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Ecosystem could take 'decades' to recover from BP oil spill

Oil floating in the Gulf of Mexico following the BP oil spill (creative commons photo courtesy

Oil floating in the Gulf of Mexico following the BP oil spill (creative commons photo courtesy


Cheryl Santa Maria
Digital Reporter

Monday, October 21, 2013, 3:05 PM -

Deep sea soft-sediment is home to countless organisms that represent the bottom of the food chain -- but in the Gulf of Mexico, the sea floor was damaged from the BP oil spill, and it could take "decades" to recover, a recent paper published in the scientific journal PLoS One has found.

The BP oil spill - also referred to as the Deepwater Horizon oil spill - erupted on April 20, 2010. The 87-day disaster is considered to be one of the largest oil spills in U.S. history. Eleven people died and more than 4 million barrels of oil were spilled into the Gulf of Mexico between April 20 and July 15, 2010, causing extensive damage to bird sanctuaries, marine and wildlife habitats.

Massive losses were reported in the fishing and tourism industries as well.

Numerous studies have been conducted in the aftermath of the spill, but this is the first paper to provide insight into the effect the disaster has had on the Gulf's base food chain.

"As the principal investigators, we were tasked with determining what impacts might have occurred to the sea floor from the Deepwater Horizon oil spill," said Paul Montagna, Ph.D., Endowed Chair for Ecosystems and Modeling at the Harte Research Institute, in a statement.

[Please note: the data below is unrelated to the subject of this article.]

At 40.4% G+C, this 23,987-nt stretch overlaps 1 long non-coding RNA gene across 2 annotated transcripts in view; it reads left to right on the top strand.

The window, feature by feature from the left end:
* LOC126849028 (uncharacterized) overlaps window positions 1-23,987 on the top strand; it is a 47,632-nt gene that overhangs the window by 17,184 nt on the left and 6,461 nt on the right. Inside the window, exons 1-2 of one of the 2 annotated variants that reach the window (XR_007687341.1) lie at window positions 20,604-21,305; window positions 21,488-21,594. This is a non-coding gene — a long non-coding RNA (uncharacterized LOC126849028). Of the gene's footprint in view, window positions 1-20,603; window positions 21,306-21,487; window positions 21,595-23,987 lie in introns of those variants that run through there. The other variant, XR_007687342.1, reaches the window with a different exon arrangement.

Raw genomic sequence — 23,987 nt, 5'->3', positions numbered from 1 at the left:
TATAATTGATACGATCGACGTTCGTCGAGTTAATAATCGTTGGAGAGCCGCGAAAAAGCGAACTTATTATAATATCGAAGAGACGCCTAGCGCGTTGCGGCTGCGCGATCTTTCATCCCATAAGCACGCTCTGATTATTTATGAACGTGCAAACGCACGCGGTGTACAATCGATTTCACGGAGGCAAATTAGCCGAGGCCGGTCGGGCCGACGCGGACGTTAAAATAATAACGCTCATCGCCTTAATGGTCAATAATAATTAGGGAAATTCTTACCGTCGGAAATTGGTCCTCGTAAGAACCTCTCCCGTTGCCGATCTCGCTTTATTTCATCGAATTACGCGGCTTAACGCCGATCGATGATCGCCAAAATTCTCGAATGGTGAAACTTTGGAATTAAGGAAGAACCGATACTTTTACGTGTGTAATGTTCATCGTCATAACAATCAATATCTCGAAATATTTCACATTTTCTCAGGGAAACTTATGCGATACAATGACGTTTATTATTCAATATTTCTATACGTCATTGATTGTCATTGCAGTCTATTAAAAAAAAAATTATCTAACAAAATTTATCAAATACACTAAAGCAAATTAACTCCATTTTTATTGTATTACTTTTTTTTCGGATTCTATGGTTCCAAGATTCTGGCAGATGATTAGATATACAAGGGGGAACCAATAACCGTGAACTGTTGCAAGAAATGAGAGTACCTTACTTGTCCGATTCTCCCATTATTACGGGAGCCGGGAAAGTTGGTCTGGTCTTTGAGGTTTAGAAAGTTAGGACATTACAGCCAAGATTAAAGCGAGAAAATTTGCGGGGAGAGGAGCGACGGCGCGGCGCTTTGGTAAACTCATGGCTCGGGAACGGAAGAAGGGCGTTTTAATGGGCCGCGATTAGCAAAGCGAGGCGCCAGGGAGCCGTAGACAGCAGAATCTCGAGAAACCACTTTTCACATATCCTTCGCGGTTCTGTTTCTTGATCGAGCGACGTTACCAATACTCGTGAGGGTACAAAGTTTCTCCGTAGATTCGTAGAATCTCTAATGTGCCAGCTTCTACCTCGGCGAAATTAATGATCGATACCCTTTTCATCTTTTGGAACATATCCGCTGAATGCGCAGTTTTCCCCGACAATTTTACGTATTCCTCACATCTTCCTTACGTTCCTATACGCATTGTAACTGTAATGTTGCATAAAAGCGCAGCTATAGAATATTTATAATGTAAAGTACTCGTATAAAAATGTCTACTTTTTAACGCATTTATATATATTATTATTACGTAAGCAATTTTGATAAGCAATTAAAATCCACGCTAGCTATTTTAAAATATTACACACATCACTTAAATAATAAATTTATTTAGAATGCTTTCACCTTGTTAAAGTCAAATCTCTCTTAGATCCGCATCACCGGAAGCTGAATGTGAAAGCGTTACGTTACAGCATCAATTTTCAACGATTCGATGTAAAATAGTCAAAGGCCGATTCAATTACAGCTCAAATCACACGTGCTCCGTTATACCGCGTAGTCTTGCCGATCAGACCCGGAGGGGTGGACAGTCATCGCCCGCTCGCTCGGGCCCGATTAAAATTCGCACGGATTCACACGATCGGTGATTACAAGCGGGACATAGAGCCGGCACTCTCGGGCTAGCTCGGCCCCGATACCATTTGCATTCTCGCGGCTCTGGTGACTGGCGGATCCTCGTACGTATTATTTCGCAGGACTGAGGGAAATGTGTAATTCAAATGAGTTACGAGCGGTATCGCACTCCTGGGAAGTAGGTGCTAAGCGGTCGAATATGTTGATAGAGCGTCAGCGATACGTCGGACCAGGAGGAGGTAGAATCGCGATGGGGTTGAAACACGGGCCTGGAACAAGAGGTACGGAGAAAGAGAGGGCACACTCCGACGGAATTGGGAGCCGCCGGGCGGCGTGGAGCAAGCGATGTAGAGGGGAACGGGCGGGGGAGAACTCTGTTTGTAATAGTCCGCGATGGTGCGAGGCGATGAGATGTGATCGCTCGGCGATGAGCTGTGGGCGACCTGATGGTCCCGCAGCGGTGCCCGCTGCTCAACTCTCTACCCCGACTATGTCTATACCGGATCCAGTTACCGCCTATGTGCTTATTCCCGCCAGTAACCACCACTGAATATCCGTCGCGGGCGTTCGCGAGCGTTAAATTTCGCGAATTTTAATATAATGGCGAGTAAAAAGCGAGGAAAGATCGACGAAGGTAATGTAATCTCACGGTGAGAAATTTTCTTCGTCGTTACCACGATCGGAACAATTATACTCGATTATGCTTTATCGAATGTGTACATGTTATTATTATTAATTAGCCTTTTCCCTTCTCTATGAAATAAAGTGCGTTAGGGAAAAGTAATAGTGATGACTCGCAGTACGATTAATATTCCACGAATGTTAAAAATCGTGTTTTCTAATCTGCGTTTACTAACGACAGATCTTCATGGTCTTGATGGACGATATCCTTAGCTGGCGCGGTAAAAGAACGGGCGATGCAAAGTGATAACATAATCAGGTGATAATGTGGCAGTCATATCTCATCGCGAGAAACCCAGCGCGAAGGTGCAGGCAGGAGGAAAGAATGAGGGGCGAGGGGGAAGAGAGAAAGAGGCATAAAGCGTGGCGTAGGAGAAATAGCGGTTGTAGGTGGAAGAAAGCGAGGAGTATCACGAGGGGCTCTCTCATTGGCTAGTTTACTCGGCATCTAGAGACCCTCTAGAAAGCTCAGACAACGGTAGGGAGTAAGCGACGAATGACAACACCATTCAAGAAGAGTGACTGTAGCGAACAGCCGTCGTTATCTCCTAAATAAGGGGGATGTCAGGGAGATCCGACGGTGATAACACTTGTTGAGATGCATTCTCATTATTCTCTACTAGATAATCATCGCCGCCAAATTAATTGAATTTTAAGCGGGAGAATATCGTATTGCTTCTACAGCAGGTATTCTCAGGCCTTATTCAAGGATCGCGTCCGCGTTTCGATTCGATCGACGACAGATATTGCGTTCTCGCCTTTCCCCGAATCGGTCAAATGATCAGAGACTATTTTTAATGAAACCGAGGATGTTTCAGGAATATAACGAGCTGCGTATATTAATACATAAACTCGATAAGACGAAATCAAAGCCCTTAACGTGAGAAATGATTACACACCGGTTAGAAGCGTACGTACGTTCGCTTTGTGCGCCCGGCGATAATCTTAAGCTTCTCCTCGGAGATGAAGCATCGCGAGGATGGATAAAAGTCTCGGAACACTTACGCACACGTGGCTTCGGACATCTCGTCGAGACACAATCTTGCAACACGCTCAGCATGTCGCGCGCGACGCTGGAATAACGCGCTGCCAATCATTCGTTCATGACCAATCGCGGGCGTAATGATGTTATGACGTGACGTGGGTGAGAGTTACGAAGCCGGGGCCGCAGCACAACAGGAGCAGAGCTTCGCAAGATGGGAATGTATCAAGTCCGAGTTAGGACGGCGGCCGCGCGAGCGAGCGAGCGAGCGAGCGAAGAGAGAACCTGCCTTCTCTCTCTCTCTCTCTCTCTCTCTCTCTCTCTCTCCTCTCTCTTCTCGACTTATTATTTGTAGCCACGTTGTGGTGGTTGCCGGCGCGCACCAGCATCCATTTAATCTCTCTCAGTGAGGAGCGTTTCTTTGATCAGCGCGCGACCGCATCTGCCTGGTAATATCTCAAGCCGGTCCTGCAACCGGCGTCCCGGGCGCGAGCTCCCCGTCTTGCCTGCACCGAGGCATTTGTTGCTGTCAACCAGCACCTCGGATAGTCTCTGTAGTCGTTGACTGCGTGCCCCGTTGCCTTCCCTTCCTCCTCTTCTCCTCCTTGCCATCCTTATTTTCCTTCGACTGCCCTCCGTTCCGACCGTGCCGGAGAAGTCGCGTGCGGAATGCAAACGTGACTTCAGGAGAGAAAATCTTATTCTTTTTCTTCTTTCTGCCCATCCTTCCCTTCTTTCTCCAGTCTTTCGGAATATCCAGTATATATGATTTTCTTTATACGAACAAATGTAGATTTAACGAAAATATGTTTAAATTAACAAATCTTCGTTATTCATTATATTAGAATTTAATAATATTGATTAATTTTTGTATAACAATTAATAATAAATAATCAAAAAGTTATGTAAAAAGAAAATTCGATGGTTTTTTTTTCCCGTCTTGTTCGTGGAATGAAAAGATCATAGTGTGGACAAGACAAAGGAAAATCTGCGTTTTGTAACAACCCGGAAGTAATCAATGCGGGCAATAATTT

"We developed an innovative approach to combine tried and true classical statistical techniques with state of the art mapping technologies to create a map of the footprint of the oil spill."

According to Montagna, a typical drilling site creates pollution 300-600 metres away.

But with the BP spill, pollution was found 3,200 metres -- or about 3 km -- from the site, with "identifiable impacts" more than 16 km away.

"The tremendous biodiversity of meiofauna in the deep­sea area of the Gulf of Mexico we studied has been reduced dramatically,” said Jeff Baguley, Ph.D., University of Nevada in a statement.

"Nematode worms have become the dominant group at sites we sampled that were impacted by the oil. So though the overall number of meiofauna may not have changed much, it’s that we've lost the incredible biodiversity."

The complete study can be found online at PLoS One.

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